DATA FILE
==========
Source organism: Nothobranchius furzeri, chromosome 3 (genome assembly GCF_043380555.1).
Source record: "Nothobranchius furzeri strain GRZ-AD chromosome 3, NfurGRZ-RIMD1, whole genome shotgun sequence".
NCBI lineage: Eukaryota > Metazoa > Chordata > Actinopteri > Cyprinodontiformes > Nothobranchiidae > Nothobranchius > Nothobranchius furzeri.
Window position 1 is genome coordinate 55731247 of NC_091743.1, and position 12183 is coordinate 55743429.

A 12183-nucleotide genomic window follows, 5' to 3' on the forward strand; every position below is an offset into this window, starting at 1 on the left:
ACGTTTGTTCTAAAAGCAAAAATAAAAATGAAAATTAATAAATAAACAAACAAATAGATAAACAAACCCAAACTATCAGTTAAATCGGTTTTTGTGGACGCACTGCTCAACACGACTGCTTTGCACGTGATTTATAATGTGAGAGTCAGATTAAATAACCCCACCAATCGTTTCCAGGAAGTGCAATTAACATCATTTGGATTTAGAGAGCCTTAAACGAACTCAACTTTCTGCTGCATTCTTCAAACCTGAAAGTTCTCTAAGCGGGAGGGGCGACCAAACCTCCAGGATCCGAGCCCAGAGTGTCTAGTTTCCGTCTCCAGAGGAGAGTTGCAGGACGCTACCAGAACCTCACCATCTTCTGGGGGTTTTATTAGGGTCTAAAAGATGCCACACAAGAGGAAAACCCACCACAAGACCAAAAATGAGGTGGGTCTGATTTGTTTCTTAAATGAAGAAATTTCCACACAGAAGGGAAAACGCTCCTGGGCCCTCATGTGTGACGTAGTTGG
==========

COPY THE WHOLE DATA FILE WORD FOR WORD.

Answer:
Source organism: Nothobranchius furzeri, chromosome 3 (genome assembly GCF_043380555.1).
Source record: "Nothobranchius furzeri strain GRZ-AD chromosome 3, NfurGRZ-RIMD1, whole genome shotgun sequence".
NCBI lineage: Eukaryota > Metazoa > Chordata > Actinopteri > Cyprinodontiformes > Nothobranchiidae > Nothobranchius > Nothobranchius furzeri.
Window position 1 is genome coordinate 55731247 of NC_091743.1, and position 12183 is coordinate 55743429.

A 12183-nucleotide genomic window follows, 5' to 3' on the forward strand; every position below is an offset into this window, starting at 1 on the left:
ACGTTTGTTCTAAAAGCAAAAATAAAAATGAAAATTAATAAATAAACAAACAAATAGATAAACAAACCCAAACTATCAGTTAAATCGGTTTTTGTGGACGCACTGCTCAACACGACTGCTTTGCACGTGATTTATAATGTGAGAGTCAGATTAAATAACCCCACCAATCGTTTCCAGGAAGTGCAATTAACATCATTTGGATTTAGAGAGCCTTAAACGAACTCAACTTTCTGCTGCATTCTTCAAACCTGAAAGTTCTCTAAGCGGGAGGGGCGACCAAACCTCCAGGATCCGAGCCCAGAGTGTCTAGTTTCCGTCTCCAGAGGAGAGTTGCAGGACGCTACCAGAACCTCACCATCTTCTGGGGGTTTTATTAGGGTCTAAAAGATGCCACACAAGAGGAAAACCCACCACAAGACCAAAAATGAGGTGGGTCTGATTTGTTTCTTAAATGAAGAAATTTCCACACAGAAGGGAAAACGCTCCTGGGCCCTCATGTGTGACGTAGTTGG